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25 October, 2016 |
18:21 GMT

Friday, 22 May 2009
Leg 7 is setting up to be a classic race, with the potential for a grandstand finish into Galway Bay this weekend...




Leg 7 is setting up to be a classic race, with the potential for a grandstand finish into Galway Bay this weekend.  It was a long night at sea for the fleet as they battled storm force conditions, gusts of over 40 knots, big seas, knock downs and breakages.  PUMA was one of the biggest casualties of the night after they broke one of their rudders, quick work by the crew meant that they were back on the race course after losing only 24 miles to the fleet. Elsewhere Green Dragon and Ericsson 3 made a gybe north and headed in line behind current leg leader Ericsson 4, some 100 miles north of the remaining pack.  It was a good night to begin with for Green Dragon as they started to gain miles on the fleet, but it was not to last after the conditions built. The boat suffered several knock downs and an electrical failure which forced them to pull back the throttle for some time.  The electrical issues now fixed onboard, boat speed is back up as they scream along at plus 25 knots to Galway. The fleet are expected in from tomorrow evening in what could be a very close finish.  Green Dragon remains one of the most northerly boats and has moved to fifth. Reports from onboard all the boats suggest this is the best sailing the teams have experienced so far in this race. The next big decision for the crews will be when to gybe for Galway, there is another big depression on its way, as Ian Walker described last night “We could gybe earlier and avoid the worst of the strong winds, but not have such a good shift.  Or we could just send it straight in there and hope you come out the other side and you’ll have a good shift if you do”.

Listen Ian’s audio in full here

Update from onboard
It is 3 am pitch black and you are on the edge of control when the wind gusts to 42 knots and all the electronic instruments go out.What do you do next? The answer is you pray the helmsman somehow manages to keep steering that fine line between success and failure. The reality is that he will only succeed for a short while before a wave or gust catches him out and sure enough that’s what happened. With ‘all hands’ being called to shorten sail, down below was a mass of sleepy bodies trying to get dressed as the boat lay on its side sails flogging. On deck they fought to regain control and furl up one of the sails and Ian Moore went about fixing the electrical problem. Why do these things always happen at night and in the biggest gust of the day? Minutes later we were back up and running again with no damage thankfully to boats or sails. This was to happen two more times later in the night and contributed to a loss of some miles after good gains before nightfall. The boat is awash above and below decks. As I type this in the nav station I am ankle deep in water. Our bunk is soaked and so are many others. Fortunately it doesn’t matter. We have 750 miles to Galway and it doesn’t matter if we live in our kit soaking wet for 36 hours.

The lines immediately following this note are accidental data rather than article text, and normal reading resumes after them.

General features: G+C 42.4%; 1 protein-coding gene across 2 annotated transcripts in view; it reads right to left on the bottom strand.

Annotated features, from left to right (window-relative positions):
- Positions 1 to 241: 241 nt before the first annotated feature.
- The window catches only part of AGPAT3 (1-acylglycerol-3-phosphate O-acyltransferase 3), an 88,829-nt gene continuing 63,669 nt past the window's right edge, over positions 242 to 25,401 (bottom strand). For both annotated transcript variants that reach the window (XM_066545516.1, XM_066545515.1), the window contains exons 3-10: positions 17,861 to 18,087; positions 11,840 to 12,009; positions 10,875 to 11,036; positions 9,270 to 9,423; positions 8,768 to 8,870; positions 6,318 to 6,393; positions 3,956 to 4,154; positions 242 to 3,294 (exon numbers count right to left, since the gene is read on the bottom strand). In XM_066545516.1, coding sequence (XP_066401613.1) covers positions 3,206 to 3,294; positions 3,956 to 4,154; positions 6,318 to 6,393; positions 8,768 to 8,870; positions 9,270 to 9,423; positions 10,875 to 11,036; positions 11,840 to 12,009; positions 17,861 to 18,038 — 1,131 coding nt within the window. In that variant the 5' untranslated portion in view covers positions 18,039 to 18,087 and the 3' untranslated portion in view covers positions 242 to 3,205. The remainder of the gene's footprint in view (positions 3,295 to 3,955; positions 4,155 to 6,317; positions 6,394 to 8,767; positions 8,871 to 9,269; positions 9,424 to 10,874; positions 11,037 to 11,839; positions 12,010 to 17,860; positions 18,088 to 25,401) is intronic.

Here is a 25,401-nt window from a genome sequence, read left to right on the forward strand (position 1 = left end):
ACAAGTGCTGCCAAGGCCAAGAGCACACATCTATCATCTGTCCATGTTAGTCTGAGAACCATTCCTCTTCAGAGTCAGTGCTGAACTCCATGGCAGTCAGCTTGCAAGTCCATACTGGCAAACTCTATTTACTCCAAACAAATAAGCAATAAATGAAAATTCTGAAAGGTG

Nobody goes on deck without being harnessed to the boat and you need little reminder of why as time and time again people are washed down the decks. Neal got washed clean off the steering wheel twice last night alone. On deck is no fun at night but has turned into fantastic sailing by day. This leg is setting up for an amazingly close finish into Galway but wherever we finish the memory of this leg will live with me. What we do in these boats is quite extraordinary.
Skipper Ian Walker

The latest poll from onboard Green Dragon to the online Game community is: 
 We took your advice and pushed hard last night. The first position report went well and we made good gains. As the night went on it became increasingly squally which lead to a few big wipeouts and a bit of caution had to creep in. The boat is in good shape but the crew are getting beaten up. The big decision today is when to gybe for Galway. Find out more here

To find out more about helping steer Green Dragon to Galway click here

View the latest images from onboard here

Leg Seven Day 7: 1300 GMT Volvo Ocean Race Positions
(boat name/country/skipper/nationality/distance to finish)
1. Ericsson 4 SWE (Torben Grael/BRA) DTF 702
2. Telefónica Blue ESP (Bouwe Bekking/NED) + 13 nm 

3. Delta Lloyd IRL (Roberto Bermúdez/ESP) + 19 nm 

4. PUMA Racing Team USA (Ken Read/USA) + 25 nm 

5. Green Dragon IRL/CHN (Ian Walker/GBR) + 38 nm
6. Telefónica Black ESP (Fernando Echávarri/ESP) + 42 nm

7. Ericsson 3 SWE (Magnus Olsson/SWE) + 48 

Team Russia RUS (Andreas Hanakamp/AUT) DNS

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